Janet Bothne began her creative journey in Massachusetts, studying art from grade school through a short stint at the University Of MA at Amherst. Disillusioned with the art curriculum, she set out to make her mark outside of the academic world. She went on to restore antiques, paint murals for businesses and draw portraits in pastel for occasional clients.

In 1996, she moved to California and threw herself into her work full-time, making the transition from fastidious realism to her unique abstractions. Since that time, Bothne created and sold hundreds of works to collectors throughout the U.S. and abroad. She’s exhibited in various venues in AZ, CA, CO, NM, MA, and FL.

In 2013 she moved to New Mexico, opened a studio/gallery in Los Ranchos de Albuquerque and began teaching abstract painting to great response. Her students are ardent followers, many still with her from the inception of the classes. She’s learned that offering guidance to new and emerging artists has been an immensely rewarding endeavor — with the added benefit of inspiring her creativity as well.

Her “Studio J” has provided a creative hive and exhibition space that has become a welcome addition to the village of Los Ranchos.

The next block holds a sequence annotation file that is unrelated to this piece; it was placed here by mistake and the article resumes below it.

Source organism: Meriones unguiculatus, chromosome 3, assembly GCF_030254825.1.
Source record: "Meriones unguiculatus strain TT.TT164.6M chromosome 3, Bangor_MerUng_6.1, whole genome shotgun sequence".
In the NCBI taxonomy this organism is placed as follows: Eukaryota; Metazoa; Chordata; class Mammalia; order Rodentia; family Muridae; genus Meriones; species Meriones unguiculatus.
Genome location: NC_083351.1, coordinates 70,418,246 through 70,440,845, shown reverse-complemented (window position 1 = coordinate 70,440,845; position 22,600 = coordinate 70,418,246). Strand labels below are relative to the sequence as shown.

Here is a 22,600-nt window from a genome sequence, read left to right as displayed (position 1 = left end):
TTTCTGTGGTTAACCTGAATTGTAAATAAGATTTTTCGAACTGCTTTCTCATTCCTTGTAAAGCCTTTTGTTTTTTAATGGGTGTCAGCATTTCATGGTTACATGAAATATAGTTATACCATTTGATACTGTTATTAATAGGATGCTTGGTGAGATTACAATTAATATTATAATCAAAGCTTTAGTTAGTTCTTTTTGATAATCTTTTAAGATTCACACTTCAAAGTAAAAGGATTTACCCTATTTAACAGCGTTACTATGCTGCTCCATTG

Artist Statement

To cajole paint to assemble itself into something out of the void, especially in the abstract, requires an accord between artist and materials. It requires a back and forth between seeing, reacting, being ever ready to give up on the ‘plan’ if the work dictates a new direction, and coming to trust that chaos and organization are the playful yin and yang of the whole.

The more challenges this process presents, the more I engage. It’s about being present and realizing there is no perfection to be achieved, just a hard-earned accord. I sometimes feel I am painting ‘backwards’, with some idea of an elusive end result that I purposefully push back from in my early layers. Getting towards resolving a piece, plans have usually gone awry because the paint has shown me what it would rather do.

After having given up the need to control my work, I have found my center and learned the satisfaction of letting paint be paint. It’s shown me the beauty in things that arrive on their own terms. I’m simply the conduit for these colors that play and trick the eye, with their varying personalities, revealing themselves or not, depending on the light—their mischievous accomplice.

The ultimate goal of my artistic practice is to achieve balance; a balance in the process between control and letting go, a balance esthetically between the simple and the complex, and balance conceptually between the familiar and the enigmatic.